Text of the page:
The rise of a R500m empire

A property company co-owned by Limpopo Premier Cassel Mathale and Parliament’s finance portfolio head, Thaba Mufamadi, has scored at least R520 million in government lease contracts.

Three of these contracts were awarded without being put out to public tender.

Although Mathale resigned as a director of Manaka Property Investments in March last year, he was a director throughout the period that Manaka brokered these state contracts and remains a shareholder.

Now the company’s dealings with the state will form part of a probe into 4 000 state leases being reviewed by the department of public works.

Using public records and information from the department, City Press has established the scale of Manaka Property Investments’ empire, which exploded out of the starting blocks in 2007 when it was founded.

Mufamadi and Mathale are two of the company’s four owners.

Over the past five years, Manaka has built up a portfolio of at least six large commercial properties, mostly in the Pretoria CBD. Public records indicate the company purchased properties for R340 million in the CBD.

Manaka’s good fortune has seen four of these buildings score long-term leases with several government departments worth at least R520 million.

But it also has a 20% stake in the trust that owns a R500 million office development in Centurion, housing the new national head office of the Independent Electoral Commission. That lease alone is worth almost R320 million over its 10-year duration.

David Lewis, head of Corruption Watch, said: “There can be little doubt that these dealings reasonably appear to constitute a serious conflict of interest. I’m confident the rest of the South African public will share Corruption Watch’s acute discomfort at these dealings.”

According to the department of public works, Manaka holds the following contracts:

» An eight-year lease to the department of water affairs worth R3.5 million a year, escalating at 8% a year. Manaka will earn about R36.8 million from the deal;

» An eight-year lease to the department of home affairs worth R24.7 million a year, escalating at 10% a year, for 25 388m² in office space and 300 parking bays. Manaka will earn R283 million from this;

» An eight-year lease to Stats SA worth R18.2 million a year, escalating at 8% annually, for 15 621m² of office space and 167 parking bays; and

» Manaka also owns another building in the Pretoria CBD, which houses Gauteng’s department of health and social development, but the national department of public works did not respond to questions about these leases.

Public Works confirmed to City Press that the Stats SA, water affairs and home affairs contracts were not secured through public tender.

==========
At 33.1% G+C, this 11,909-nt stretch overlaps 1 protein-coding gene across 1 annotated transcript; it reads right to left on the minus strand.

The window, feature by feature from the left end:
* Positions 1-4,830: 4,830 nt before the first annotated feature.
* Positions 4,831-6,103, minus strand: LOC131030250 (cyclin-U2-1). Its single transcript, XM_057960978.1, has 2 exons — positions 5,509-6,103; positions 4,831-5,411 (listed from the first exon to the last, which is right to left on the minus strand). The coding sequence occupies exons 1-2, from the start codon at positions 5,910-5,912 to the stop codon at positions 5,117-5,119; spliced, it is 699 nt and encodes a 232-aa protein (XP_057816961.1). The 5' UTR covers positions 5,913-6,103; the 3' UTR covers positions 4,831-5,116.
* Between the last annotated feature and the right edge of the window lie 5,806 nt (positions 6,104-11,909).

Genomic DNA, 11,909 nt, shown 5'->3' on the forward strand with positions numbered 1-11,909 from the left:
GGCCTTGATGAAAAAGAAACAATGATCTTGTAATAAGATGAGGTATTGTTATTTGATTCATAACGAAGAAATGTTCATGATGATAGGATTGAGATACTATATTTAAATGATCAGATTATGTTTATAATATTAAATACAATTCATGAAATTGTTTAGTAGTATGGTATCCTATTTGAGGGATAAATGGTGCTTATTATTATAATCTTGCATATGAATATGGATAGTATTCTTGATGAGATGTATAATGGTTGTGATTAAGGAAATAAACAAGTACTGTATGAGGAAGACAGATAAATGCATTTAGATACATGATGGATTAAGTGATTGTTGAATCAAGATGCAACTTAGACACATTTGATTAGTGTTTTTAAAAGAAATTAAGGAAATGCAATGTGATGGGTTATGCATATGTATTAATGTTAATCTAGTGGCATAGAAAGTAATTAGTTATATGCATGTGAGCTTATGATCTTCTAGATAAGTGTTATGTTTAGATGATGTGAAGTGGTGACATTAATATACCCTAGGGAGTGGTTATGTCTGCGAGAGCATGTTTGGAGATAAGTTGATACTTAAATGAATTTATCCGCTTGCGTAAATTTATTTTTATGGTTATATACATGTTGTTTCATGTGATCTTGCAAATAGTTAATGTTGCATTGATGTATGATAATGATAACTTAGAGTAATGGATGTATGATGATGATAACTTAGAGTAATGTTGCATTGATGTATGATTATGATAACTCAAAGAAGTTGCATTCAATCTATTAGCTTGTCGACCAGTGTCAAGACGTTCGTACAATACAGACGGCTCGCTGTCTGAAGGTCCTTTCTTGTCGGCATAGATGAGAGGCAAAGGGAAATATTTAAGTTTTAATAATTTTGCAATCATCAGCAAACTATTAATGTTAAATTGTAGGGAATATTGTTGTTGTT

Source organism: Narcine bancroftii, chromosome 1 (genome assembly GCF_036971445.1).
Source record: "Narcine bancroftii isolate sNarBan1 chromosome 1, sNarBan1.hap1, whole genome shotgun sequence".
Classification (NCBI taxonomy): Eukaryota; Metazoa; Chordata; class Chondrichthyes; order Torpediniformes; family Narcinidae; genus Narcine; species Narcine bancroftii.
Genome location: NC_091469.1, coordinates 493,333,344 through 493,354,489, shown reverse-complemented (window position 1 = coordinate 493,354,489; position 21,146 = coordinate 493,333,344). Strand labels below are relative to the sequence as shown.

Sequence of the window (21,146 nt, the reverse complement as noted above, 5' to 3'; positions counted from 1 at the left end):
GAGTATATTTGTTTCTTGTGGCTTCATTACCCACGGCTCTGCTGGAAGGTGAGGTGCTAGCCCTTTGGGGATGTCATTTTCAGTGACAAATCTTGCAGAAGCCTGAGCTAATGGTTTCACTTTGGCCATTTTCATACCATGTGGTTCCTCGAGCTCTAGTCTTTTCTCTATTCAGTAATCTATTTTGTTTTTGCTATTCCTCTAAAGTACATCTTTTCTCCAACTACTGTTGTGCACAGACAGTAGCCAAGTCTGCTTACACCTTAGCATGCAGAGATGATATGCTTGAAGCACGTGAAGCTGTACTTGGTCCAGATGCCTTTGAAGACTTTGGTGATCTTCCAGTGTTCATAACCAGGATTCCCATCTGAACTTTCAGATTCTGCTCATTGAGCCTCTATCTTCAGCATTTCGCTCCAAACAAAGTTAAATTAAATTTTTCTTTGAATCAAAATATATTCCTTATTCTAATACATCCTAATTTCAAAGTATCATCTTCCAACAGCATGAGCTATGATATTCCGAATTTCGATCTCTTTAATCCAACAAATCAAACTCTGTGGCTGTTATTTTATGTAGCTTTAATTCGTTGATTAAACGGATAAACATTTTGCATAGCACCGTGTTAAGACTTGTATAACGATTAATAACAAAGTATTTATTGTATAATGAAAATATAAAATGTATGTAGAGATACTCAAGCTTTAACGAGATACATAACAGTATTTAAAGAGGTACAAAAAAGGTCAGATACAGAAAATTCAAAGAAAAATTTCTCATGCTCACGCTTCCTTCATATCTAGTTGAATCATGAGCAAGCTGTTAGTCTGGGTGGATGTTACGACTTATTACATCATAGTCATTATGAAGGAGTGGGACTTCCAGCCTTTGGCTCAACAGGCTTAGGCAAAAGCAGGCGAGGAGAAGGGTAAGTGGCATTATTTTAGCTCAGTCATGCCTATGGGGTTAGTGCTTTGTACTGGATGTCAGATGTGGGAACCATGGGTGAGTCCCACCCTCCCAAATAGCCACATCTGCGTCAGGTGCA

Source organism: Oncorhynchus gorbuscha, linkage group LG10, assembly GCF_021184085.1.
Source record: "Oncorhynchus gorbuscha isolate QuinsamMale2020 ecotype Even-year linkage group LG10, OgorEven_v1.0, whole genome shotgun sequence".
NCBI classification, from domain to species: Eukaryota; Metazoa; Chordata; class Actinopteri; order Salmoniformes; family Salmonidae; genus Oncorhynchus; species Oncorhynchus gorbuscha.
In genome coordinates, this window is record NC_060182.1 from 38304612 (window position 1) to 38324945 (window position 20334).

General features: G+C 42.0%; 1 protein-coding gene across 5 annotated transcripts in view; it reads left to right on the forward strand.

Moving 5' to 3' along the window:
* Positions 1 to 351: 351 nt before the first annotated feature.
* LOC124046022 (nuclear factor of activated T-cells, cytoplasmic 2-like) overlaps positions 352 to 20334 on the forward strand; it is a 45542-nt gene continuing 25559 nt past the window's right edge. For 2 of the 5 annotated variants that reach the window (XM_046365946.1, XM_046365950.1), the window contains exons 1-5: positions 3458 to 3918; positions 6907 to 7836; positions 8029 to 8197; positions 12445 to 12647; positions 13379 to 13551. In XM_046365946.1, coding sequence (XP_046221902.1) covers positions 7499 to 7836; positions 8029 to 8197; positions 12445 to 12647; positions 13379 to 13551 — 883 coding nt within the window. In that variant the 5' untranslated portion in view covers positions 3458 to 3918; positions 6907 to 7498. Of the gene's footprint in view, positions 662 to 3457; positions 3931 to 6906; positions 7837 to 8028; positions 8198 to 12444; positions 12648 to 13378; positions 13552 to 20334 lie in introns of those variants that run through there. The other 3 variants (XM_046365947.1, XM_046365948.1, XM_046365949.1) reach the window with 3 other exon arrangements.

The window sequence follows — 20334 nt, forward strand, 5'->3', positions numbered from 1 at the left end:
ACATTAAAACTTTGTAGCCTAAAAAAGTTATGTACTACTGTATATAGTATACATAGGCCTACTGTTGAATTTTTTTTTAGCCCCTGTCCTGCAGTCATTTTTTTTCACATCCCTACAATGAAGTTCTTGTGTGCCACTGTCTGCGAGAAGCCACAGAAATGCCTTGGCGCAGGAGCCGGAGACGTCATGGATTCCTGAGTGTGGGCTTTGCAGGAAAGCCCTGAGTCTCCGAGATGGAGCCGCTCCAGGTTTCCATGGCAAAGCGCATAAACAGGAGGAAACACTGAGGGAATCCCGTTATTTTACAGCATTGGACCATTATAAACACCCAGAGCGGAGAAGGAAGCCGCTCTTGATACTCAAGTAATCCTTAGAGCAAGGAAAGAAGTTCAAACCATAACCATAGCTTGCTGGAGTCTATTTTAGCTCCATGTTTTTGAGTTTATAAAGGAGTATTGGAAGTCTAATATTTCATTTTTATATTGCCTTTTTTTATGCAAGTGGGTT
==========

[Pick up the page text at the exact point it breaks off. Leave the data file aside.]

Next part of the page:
Manaka is also set to score another deal in Limpopo, housing the department of water affairs’ Polokwane office for five years, which will net it R6.7 million a year.

This deal is subject to approval by public works, the department said.

Manaka Property Investments bought this Polokwane building from the Moolman Group, with which it shares a director, former Limpopo Tender Board chairperson Jannie Moolman.

This week, Minister of Public Works Thulas Nxesi revealed that the department of water affairs’ lease with Manaka in the Manaka Continental building, signed in September 2007, did not follow the prescribed tender process.

The department of home affairs’ lease of the Hallmark Building in Pretoria will cost the department about R7 million a year more to rent than its previous premises did.

Manaka’s executive director, Joe Mathebula said: “As the minister has stated, Manaka deals (have) been according to (Public Works’) procurement strategies and we have no further comments,” he said.

Public works spokesperson Bukiwe Mgobozi responded: “Our understanding is that all leases are under scrutiny, so yes, we believe all leases with Manaka will form part of this.”

Lewis said the relationships created uneasy perceptions.

“The first question is about the perception that is created when a commercial property company involving a provincial premier, the head of a senior parliamentary committee, and the head of an important statutory body is involved in major commercial dealings with the state.

“Our public servants have to stop hiding behind the ‘innocent until proven guilty beyond a reasonable doubt’ mantra. Nor can they take refuge behind the technical question of whether or not there is an actual conflict of interest.”

Mathale referred questions to Manaka management and Mufamadi said that as the company chairperson he had no involvement in the day-to-day running of the company.

He referred questions to Mathebula.
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